One of the largest misconceptions among talent evaluators that’s been picking up steam in today's NBA is age and potential. The false notion is that If you stayed in college more than one year, something must be wrong with your game.
The problem this creates is it stands in the way of proven players being chosen over someone who might or might not become what executives think they can. Front offices become enamored with athletic intangibles and youth with a majority of these kids, having supreme confidence they can mold their raw prospect into a star, while willfully passing on proven commodities.
With a majority of the second round talent pool being upperclassmen, some teams make a habit of drafting international players with the intentions of stashing them long term and keeping them off the current payroll. Other teams shop away their second round picks for cash considerations, giving NBA teams with good scouting departments chances for great value later in the draft.
Take this past 2016 NBA Draft for example. Malcom Brogdon was one, the first player ever to earn conference player and defensive player of the year honors in the prestigious ACC. The only so called perceived downside to Brogdon was that he stayed in college for five years, a red flag to all 32 NBA teams that passed on him in the first round before the Milwaukee Bucks came around and eventually selected him 36th overall. Brogdon is considered one of the heavy favorites to walk away with NBA Rookie of the Year come June 26th.
The list of these second round steals runs long, with recent gems like Phoenix's Tyler Ulis and MVP candidate, Mr.Irrelevant Isaiah Thomas. With the inevitable to continue, here are a few prospects the Suns should look to target at picks 32 and 54, and continue their recent second round draft success.
He definitely watches his fair share of CP3 highlights. A lightning quick point guard who can fill it up, Evans excels in manipulating the pick and roll. His decision-making in those situations is what makes him such a good offensive point guard. He would be a BPA selection with Tyler Ulis already picked last year, but he would definitely be the best player available at 32 if he's on the board.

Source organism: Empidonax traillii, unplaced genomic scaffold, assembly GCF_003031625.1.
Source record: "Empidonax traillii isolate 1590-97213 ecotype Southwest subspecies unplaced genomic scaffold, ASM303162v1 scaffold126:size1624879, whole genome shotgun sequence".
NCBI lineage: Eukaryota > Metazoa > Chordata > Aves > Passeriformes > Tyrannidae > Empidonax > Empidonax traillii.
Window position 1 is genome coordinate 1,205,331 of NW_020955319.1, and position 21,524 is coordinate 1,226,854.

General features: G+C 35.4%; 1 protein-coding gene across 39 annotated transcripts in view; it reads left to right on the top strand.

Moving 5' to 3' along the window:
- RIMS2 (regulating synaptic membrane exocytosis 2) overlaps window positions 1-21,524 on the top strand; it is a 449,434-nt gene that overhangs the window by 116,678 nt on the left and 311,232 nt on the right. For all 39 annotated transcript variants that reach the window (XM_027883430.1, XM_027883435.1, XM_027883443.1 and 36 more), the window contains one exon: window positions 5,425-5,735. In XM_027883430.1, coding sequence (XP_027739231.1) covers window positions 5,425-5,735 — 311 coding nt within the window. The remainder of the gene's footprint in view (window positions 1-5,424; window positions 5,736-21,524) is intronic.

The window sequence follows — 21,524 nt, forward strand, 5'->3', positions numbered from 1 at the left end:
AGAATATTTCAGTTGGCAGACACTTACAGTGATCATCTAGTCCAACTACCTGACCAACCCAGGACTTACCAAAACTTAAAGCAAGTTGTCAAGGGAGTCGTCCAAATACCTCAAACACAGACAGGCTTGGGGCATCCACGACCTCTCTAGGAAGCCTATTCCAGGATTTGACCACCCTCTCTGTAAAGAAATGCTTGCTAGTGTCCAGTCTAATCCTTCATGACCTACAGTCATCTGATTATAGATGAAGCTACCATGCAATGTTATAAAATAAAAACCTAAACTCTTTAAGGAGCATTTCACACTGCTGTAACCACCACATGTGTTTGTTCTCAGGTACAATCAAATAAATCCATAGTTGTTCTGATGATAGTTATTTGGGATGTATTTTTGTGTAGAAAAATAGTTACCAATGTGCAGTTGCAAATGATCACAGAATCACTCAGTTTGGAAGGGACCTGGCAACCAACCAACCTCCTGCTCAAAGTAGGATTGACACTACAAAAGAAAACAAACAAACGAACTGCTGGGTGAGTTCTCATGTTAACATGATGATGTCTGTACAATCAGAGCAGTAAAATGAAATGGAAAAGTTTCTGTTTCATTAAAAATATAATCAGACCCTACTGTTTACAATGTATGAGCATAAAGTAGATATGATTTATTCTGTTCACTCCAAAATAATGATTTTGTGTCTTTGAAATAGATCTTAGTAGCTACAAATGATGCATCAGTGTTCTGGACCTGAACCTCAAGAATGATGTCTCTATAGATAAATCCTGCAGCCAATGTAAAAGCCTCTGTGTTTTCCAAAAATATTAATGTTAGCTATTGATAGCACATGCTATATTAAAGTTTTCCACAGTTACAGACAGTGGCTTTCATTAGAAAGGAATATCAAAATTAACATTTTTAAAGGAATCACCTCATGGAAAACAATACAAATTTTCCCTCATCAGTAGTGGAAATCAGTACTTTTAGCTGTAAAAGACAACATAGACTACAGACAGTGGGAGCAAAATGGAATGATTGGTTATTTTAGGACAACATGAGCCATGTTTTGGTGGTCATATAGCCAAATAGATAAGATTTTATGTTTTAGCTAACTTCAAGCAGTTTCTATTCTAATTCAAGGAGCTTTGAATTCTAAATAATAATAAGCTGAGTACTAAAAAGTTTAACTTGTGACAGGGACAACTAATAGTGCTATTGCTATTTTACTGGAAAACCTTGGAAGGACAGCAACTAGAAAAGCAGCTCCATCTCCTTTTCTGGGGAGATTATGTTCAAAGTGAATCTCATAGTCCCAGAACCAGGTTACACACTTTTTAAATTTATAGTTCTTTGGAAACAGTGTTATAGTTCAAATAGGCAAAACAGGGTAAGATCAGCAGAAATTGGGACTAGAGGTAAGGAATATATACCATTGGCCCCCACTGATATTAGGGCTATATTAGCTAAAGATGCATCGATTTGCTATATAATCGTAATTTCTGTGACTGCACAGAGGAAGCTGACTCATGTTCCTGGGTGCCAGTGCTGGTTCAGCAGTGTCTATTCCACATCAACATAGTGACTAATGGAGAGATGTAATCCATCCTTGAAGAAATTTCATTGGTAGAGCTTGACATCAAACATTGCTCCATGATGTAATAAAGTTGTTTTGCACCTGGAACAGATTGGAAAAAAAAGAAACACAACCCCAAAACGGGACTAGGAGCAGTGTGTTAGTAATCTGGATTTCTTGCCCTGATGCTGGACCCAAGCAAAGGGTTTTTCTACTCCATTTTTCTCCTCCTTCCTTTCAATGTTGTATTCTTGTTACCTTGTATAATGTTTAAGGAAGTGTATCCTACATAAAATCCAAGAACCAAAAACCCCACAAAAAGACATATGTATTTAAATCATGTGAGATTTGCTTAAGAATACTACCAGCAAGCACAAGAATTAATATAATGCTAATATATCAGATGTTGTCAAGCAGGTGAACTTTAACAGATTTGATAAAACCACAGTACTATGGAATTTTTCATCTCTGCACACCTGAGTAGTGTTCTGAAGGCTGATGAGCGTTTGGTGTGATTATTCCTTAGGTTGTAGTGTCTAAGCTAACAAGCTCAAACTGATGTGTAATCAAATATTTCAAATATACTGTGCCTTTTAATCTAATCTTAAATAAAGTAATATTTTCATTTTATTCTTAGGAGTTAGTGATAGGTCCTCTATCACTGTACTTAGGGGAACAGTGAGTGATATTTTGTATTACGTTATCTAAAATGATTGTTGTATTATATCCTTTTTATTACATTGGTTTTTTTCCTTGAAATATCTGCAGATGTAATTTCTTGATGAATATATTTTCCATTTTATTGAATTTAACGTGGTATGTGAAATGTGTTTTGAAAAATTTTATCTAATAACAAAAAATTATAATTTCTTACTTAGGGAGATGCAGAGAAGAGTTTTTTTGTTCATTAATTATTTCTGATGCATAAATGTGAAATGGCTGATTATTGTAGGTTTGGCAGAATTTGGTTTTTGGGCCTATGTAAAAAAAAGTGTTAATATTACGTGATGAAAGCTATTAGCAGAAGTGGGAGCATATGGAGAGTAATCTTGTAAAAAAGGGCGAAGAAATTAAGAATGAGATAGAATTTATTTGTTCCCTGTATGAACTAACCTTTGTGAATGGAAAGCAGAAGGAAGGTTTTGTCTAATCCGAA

Bell is a freakish athlete with great intangibles; Possessing exceptional natural basketball instincts on the defensive side of the floor, averaging over two blocks and one steal a game his junior campaign at Oregon. Bell could carve a himself a nice role off the bench with his defensive prowess.
The 6'6 Hart, a true two way player, possesses the tenacity and versatility on the defensive side of the ball and the efficiency and intelligence to be a day one contributor. Although Hart is not an elite athlete, he uses has great body control and is a tremendous finisher at the rim. Hart cleaned up his jump shot mechanics going into his senior season and it paid dividends for him, raising his three point field goal percentage from the previous season, a five percent improvement from 35 to 40%. One thing you will never have to question is Harts effort and desire to compete.
Bacon is microwave scorer who only needs to see the ball go through the net once to get him in a groove. The versatile wing looks the part of an NBA wing with a long frame and potential to become an impact player on the defensive side of the floor. Consistently aggressive offensively, Bacon has shown the ability to be a shot maker and score from all three levels of the floor. He is a better shooter than his 33% three point field goal percentage from his sophomore season portrays; Possessing fluid mechanics and NBA coaching his jumper should look to become more consistent.
The 22-year-old Thornwell has a strong, mature body that he uses well. He can guard multiple positions because of this. He's a prototypical 3&D role player, and those are valuable in today's NBA. The team lacks depth behind Devin Booker, and Thornwell would mesh well with Ulis off the bench.
Brooks is a versatile scorer and a much improved jump shooter. Often being asked to play out of position this year actually benefited Brooks in the long run, becoming a better finisher and creator.